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Author Topic: Keeping accurate time  (Read 19543 times)
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Frankly, creating anything other than the most simpletons of clocks without an RTC is highly questionable, unless its the trip than matters moreso than the destination...

Frankly, building a development board with an irregular heartbeat (resonator) to save a dime is highly questionable to me.
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A crystal will be usually ~10 ppm of the mark. So dedicated RTCs are still much better. A resonator will startup faster.

 If you insist on precision timing without giving any details on how much accuracy you really need run your Arduino from an external clock and use a PLL to sync it with something like a Trimble Thunderbolt (can be bought for cheap from *bay). If this will not give enought precision then you have an issue smiley-wink
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Check out my experiments http://blog.blinkenlight.net

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I have had great luck / happiness with the DS3231. Great chip, well-documented, easy to interface with, and even a couple of libraries to choose from. In the end though I wrote my own reading / bit-shifting routines since some of the libraries I dealt with didn't do that part perfectly for all the variables that the DS3231 supports. No big deal, there are plenty of examples out there that pointed me in the right direction.

Equally fun was writing a routine that turned these values into a float that reflected the microsoft way of tracking time in Excel.
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@Constantin: they claim +/-2ppm/year and 5ppm aging - can you confirm that somehow?? Thnks.
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@Constantin: they claim +/-2ppm/year and 5ppm aging - can you confirm that somehow?? Thnks.
Sorry, I hate to be punny but I don't have the time. It's good enough for me...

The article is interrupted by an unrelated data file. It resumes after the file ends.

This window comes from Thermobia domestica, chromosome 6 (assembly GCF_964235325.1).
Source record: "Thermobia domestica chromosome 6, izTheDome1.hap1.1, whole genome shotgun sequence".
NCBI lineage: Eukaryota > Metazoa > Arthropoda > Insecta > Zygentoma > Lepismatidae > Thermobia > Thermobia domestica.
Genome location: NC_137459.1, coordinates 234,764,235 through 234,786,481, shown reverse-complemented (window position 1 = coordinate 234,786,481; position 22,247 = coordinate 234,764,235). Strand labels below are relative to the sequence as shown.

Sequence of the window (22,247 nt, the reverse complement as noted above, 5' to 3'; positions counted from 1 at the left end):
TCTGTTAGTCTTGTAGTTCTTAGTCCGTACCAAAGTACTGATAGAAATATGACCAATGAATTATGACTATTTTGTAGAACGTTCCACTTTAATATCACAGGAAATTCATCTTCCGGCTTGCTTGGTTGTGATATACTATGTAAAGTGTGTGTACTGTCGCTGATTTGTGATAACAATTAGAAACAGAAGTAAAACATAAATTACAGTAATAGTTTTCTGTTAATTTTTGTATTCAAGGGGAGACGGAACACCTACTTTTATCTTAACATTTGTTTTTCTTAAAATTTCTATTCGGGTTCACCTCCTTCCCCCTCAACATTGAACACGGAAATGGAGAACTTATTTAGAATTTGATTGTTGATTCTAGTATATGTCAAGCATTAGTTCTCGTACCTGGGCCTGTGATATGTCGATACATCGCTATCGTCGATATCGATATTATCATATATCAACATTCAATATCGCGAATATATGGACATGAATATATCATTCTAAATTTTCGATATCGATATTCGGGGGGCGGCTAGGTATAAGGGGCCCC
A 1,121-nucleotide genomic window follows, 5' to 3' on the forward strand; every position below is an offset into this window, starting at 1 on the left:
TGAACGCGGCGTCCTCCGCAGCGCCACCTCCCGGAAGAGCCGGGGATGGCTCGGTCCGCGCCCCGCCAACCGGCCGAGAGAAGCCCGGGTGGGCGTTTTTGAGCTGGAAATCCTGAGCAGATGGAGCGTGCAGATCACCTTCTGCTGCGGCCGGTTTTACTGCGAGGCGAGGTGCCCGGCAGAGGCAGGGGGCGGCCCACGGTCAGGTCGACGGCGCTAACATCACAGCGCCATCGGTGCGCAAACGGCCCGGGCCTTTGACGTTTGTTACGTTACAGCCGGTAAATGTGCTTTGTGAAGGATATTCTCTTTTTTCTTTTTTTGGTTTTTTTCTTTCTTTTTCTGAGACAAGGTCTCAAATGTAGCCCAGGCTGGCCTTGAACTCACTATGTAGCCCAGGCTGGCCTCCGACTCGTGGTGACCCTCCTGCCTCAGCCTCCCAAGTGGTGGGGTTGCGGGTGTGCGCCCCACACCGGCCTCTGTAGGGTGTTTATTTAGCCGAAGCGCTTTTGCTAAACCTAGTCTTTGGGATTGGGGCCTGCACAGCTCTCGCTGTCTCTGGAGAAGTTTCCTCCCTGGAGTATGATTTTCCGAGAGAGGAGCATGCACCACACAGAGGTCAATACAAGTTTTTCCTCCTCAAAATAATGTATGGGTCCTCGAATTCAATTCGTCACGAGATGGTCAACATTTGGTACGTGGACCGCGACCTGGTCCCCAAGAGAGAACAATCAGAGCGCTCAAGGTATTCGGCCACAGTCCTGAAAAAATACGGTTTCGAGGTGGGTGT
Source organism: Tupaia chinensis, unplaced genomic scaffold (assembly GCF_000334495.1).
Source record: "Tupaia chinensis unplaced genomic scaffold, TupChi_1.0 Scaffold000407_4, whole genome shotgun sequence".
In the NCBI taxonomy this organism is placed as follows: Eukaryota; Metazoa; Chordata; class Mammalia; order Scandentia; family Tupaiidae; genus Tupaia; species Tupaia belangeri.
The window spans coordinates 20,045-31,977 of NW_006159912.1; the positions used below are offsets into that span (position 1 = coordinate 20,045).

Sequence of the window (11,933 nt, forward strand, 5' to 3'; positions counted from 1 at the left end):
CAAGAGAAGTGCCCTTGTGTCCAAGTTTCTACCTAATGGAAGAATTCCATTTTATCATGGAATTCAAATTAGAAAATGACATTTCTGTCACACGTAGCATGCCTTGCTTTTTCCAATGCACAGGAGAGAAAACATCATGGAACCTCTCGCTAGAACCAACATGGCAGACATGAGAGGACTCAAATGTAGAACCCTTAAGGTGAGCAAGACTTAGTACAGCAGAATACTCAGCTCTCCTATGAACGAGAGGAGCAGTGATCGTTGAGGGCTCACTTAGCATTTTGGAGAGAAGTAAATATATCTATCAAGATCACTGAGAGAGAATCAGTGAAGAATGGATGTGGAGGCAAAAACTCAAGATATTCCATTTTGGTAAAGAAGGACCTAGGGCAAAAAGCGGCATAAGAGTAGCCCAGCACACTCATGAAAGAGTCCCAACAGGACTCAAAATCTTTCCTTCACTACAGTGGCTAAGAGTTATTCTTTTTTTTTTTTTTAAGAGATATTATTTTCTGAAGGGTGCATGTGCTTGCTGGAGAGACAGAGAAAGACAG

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I did a number of tests with the DS3231.   2 ppm is reasonable If you power it so the temp compensation is maintained.  I use 5 volts all the time since the rate does vary a bit at different voltages.

I used a gps pps signal to test the chip.  My chips do 1 ppm for short times, a few days.  That's as long as I ran them with the gps clock.

Here is a bit more http://forums.adafruit.com/viewtopic.php?f=19&t=17966&p=92197&hilit=ds3231#p92197
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@fat16lib: thanks! So you may discipline it via gps and Vcc smiley.
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Using a GPS receiver is about as good as you're going to get... hard to beat atomic clocks that operate under close supervision.
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Try just using millis() directly instead of delay(). Something like (warning...untested code):

Code:
uint32_t lastTime;

void loop(void)
{
  if ((millis() - lastTime) >= 1000) {
    lastTime += 1000;
    digitalClockDisplay();
  }
  ......
}

This is actually a very smart way of doing it, because you avoid the problems with millisecond rollover.
I wonder why people seem to think that using the built-in millisecond counter inevitably results in problems at rollover.

Alternatively, I would suggest using the microsecond counter.
Code:
uint32_t lastTime = 0;
const int oneSecond = 1000000;

void loop(void)
{
  if ((micros() - lastTime) >= oneSecond) {
    lastTime += oneSecond;
    digitalClockDisplay();
  }
  ......
}
This rolls over every 1.2 hours or so, but that is not a problem in this sort of application. Another advantage -- in this application, quite a great one -- is that a clock that runs too fast or too slow is easily adjusted by changing the value of the constant oneSecond. (sort of like the fast/slow lever on a wind-up alarm clock)
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"const int oneSecond = 1000000;"

Can this work? I'd like to think you need a long for such a big number. Beyond that, wouldn't one have to use 1000000L?
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"const int oneSecond = 1000000;"

Can this work? I'd like to think you need a long for such a big number. Beyond that, wouldn't one have to use 1000000L?

OOPS! (Well, I told you it was untested code.)

Okay, so try:
Code:
uint32_t lastTime = 0;
const long oneSecond = 1000000L;

void loop(void)
{
  if ((micros() - lastTime) >= oneSecond) {
    lastTime += oneSecond;
    digitalClockDisplay();
  }
  ......
}
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I suspect the compiler is smart enough to know what you intended but, technically, because you are comparing an unsigned value to a signed value the comparison should be extended to 64 bits; which is rather undesirable.  This is probably a better choice...

const unsigned long oneSecond = 1000000UL;
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